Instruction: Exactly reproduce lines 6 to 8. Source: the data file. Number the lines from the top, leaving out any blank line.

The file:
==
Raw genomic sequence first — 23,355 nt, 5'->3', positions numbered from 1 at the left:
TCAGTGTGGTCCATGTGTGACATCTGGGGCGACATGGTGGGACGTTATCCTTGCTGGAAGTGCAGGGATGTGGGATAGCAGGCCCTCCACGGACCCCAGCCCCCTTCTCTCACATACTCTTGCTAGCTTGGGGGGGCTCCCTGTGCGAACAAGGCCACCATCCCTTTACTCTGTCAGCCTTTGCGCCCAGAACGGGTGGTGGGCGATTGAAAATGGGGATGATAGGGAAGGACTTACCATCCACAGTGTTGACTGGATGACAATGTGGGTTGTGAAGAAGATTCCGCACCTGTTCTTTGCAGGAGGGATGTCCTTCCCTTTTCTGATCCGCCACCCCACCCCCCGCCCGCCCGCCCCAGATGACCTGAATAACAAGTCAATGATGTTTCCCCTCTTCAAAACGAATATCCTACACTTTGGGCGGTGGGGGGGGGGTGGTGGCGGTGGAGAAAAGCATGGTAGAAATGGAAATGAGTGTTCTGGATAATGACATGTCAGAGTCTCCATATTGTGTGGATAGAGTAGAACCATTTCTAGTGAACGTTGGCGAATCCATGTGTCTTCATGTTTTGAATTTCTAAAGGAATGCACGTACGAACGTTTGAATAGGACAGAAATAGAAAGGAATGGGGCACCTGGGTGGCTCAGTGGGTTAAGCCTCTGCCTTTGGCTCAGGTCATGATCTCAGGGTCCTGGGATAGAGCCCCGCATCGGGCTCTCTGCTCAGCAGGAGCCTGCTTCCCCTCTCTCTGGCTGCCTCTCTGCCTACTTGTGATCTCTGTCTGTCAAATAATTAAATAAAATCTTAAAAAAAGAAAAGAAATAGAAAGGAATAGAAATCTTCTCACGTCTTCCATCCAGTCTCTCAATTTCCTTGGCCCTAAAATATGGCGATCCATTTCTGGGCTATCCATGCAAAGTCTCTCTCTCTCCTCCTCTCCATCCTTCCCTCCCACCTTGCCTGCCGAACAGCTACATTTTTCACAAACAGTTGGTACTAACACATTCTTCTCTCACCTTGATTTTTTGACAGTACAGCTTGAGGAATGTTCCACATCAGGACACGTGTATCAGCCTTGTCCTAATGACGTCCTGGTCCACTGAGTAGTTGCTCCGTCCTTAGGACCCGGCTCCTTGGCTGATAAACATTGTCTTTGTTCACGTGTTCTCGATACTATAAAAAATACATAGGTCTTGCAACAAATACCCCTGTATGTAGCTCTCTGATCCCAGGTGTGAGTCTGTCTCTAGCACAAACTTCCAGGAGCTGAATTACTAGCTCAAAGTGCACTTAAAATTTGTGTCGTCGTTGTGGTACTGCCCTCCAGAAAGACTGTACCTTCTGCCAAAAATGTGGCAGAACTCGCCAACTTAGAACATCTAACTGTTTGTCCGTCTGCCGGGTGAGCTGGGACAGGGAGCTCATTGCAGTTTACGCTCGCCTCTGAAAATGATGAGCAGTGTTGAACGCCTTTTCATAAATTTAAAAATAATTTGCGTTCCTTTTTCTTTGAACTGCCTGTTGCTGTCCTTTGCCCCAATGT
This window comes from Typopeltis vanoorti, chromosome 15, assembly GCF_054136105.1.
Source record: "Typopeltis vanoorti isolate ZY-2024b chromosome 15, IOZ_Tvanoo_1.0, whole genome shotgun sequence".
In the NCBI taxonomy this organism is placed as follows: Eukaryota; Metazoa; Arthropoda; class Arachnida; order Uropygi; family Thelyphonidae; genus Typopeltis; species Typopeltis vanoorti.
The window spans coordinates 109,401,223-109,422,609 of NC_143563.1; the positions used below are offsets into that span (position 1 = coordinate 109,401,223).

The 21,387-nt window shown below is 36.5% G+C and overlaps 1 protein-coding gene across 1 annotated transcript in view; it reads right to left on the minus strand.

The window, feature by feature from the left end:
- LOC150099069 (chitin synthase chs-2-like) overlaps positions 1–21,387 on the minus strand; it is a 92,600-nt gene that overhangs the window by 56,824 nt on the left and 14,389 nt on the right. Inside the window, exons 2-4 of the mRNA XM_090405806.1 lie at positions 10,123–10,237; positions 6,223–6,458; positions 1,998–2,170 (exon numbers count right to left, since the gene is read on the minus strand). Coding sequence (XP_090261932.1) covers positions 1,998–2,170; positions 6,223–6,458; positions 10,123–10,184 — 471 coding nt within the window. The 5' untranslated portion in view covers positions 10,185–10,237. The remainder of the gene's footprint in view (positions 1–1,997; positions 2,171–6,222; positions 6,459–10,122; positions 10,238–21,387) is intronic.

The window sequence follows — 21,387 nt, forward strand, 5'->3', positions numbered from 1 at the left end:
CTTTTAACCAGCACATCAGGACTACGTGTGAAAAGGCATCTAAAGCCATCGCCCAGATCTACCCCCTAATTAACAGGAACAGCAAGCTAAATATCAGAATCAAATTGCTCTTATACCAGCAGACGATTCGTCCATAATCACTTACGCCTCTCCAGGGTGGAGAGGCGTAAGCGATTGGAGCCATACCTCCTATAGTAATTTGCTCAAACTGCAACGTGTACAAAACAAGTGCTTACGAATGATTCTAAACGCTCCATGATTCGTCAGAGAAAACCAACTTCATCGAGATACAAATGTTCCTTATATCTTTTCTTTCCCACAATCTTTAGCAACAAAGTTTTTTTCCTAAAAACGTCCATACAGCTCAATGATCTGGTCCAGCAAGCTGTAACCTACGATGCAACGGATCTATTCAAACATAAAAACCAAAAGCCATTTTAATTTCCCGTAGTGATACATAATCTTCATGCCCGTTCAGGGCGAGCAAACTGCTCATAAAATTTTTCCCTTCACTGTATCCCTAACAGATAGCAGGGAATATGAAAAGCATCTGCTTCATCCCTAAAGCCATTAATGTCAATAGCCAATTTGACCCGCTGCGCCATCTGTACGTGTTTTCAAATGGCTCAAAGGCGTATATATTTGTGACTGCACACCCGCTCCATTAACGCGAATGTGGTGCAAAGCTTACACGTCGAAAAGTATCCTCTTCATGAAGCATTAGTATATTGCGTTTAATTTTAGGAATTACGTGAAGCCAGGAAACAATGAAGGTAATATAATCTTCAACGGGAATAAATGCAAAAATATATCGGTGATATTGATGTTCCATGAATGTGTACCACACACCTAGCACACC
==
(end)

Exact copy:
The window spans coordinates 109,401,223-109,422,609 of NC_143563.1; the positions used below are offsets into that span (position 1 = coordinate 109,401,223).

The 21,387-nt window shown below is 36.5% G+C and overlaps 1 protein-coding gene across 1 annotated transcript in view; it reads right to left on the minus strand.

The window, feature by feature from the left end: